6 High level overview of the contract arrangements on Polish market Legal basis The rules of construction works contract between investor and the Contractor are regulated by polish Civil Code, title XVI articles 647-658 (Dz.U.2019.0.1145 i.e. – Act from 23 April 1964 r. – Civil Code). The Civil code regulates the following issues: ●   Subject matter of the contract (art. 647) - By a construction works contract, the contractor undertakes to hand over the facility provided for in the contract, made in accordance with the design project and principles of technical knowledge, and the investor undertakes to carry out the activities required by the relevant provisions related to the preparation of the works, in particular to transfer the construction site and to deliver the design and to accept the object and pay the agreed remuneration ●   Joint and several liability of general contractor and investor for payment of remuneration for the construction works performed by the subcontractor. (art. 6471) ●   Construction work contract form - A construction works contract should be stated in writing with project documentation required by relevant regulations that should constitute a component part of the contract (art. 648) ●   Scope of work (art. 649) - If not stated in the contract, it is deemed that the contractor has undertaken to perform all the works covered by the design constituting a component part of the contract. ●   Payment Guarantee for construction works is given by the investor to the contractor (general contractor) to secure timely payment of the agreed remuneration for performing the construction works. It could be in form of a bank or insurance guarantee or a bank letter of credit or bank suretyship (art. 6491-6495) ●   Notification of obstacles - The contractor should immediately notify the investor of any obstacles in execution of the contract (e.g. faulty project, lack of equipment) ●   Responsibility for the construction site- If the contractor takes over the construction site from the investor based on an acceptance certificate, he is liable on general terms for any damage caused on the site until the facility is handed over. (art. 652) ●   Partial acceptance -The investor is obliged to accept, at the contractor's demand, works performed partially, as completed, against payment of an appropriate part of the remuneration, unless there is a provision in the contract to the contrary. The parties can arrange one lump sum payment or payment in instalments after the final acceptance (art. 655) Intermediate report for discussion purposes’                                                                       17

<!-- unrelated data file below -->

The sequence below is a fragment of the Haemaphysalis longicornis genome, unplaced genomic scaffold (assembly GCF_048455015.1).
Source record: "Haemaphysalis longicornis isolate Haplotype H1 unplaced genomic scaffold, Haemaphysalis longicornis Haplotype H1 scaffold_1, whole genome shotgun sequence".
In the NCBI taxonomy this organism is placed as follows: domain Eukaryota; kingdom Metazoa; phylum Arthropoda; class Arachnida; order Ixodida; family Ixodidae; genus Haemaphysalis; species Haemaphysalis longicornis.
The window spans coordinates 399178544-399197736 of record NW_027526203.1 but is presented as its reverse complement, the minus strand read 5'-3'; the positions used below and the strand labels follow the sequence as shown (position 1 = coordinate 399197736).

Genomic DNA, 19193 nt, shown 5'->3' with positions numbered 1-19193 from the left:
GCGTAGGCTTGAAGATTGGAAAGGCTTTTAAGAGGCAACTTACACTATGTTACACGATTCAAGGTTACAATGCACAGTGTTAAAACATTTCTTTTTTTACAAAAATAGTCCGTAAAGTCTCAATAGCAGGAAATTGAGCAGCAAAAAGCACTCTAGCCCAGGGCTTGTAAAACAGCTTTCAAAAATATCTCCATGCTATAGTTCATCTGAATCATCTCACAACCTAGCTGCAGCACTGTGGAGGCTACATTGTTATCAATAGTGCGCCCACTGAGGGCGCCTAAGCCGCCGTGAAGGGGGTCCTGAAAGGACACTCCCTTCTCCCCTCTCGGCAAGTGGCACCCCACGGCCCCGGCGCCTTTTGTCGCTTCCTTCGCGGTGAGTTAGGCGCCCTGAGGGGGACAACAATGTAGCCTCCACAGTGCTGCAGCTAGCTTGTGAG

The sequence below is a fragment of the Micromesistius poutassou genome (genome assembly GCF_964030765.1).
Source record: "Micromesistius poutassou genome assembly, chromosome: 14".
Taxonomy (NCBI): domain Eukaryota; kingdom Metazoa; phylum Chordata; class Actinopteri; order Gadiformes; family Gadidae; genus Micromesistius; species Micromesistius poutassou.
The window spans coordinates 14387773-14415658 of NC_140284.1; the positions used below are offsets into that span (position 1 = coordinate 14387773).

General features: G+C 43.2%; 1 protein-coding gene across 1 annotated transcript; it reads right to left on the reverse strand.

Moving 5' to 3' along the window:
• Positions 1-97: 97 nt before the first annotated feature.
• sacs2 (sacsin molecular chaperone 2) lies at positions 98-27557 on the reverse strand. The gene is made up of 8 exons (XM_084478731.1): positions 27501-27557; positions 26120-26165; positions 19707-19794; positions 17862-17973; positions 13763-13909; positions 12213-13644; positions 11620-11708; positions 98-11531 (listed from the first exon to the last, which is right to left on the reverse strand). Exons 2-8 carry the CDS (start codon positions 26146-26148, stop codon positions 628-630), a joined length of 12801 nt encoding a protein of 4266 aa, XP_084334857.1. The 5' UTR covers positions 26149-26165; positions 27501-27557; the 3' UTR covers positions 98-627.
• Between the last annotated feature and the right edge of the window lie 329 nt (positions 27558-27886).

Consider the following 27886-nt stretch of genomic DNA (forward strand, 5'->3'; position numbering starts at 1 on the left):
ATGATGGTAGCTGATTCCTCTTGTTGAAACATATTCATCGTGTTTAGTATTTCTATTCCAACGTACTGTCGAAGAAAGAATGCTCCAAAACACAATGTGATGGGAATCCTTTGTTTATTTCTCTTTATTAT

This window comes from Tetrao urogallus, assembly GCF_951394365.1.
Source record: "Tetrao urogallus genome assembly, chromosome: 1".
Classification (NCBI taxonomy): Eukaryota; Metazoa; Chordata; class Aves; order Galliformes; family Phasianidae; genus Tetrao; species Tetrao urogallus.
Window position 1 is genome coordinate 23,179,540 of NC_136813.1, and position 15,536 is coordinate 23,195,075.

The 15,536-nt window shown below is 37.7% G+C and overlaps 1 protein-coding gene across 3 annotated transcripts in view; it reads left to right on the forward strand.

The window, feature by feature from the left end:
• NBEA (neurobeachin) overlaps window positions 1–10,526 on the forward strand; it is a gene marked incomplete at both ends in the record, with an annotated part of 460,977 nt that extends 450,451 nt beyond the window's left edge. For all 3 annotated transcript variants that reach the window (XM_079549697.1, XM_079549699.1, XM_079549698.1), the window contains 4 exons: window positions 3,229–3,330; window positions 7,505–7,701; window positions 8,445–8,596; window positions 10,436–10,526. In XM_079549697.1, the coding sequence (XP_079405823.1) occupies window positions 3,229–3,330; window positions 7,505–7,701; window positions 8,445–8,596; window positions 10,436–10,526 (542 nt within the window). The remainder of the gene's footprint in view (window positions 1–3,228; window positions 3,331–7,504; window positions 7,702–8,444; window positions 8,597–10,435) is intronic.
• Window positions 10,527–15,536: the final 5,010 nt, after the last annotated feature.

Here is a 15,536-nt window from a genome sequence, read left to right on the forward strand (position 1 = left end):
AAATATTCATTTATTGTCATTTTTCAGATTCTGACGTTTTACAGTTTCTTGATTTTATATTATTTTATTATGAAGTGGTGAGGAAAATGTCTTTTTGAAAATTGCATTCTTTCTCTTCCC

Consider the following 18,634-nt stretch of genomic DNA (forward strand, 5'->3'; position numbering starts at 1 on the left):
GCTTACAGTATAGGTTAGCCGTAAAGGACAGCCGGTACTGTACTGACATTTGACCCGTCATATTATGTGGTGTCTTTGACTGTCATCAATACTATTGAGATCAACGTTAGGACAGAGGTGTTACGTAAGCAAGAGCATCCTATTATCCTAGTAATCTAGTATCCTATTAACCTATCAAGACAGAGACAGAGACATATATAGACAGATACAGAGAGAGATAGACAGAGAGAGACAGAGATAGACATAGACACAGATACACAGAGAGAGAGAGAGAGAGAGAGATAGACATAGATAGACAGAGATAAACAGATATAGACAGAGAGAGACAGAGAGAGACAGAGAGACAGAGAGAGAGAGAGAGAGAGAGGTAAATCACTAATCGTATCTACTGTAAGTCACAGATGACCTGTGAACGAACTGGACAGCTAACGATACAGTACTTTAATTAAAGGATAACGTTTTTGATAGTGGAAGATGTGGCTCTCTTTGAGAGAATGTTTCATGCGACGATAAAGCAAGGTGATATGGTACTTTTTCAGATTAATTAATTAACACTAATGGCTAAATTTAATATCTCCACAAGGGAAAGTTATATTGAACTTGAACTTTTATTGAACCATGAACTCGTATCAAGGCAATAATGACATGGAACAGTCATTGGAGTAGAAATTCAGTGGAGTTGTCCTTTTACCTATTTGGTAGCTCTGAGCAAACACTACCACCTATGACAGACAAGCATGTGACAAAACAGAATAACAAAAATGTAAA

18

●   Responsibility of the investor for the damage occurred as a result of defective materials, machines or equipment supplied by the investor or as a result of work being performed in accordance with the investor's instructions (art 655). ●   Responsibility of the contractor for timely realization of work, quality assurance, responsibility of facility defects in form of warranty (art. 656), ●   Investor’s rights to rescind the contract before the facility is completed (art. 657) It is worth to underline that some of the above elements may not be omitted in the contract otherwise it is null and void. For example, the payment guarantee provided by the investor to the contractor is compulsory and cannot be excluded from the works contract, as the contract will then become invalid. Taking into account the above-mentioned requirements of the Civil Code, the responsibilities of the investor are among others: -   Preparation of the works (determined by relevant regulations), not only from the financial perspective, but also organizational (e.g. delivery of the project) -   Obtaining the title to the land and a building permit (in the Frontex case the contractor will obtain the building permit on behalf of the client) -   Hand-over of the construction site to the contractor -   Cooperation in the construction of the building, in making decisions on matters dependent on it -   Acceptance of the building -   Payment of the contractor’s remuneration The responsibilities of the contractor are among others: -   Securing of the construction site -   Delivery of the object in accordance with the contract, design and construction law standards -   Handing over the constructed building to the investor The contractor has the right to: -   Remuneration -   Expect the investor to take steps related to the preparation of the works The Investor has the right to: -   Control of the contract execution -   Demand to execute works in accordance with the contract, regulations and principals of technical knowledge. Intermediate report for discussion purposes’                                                                           18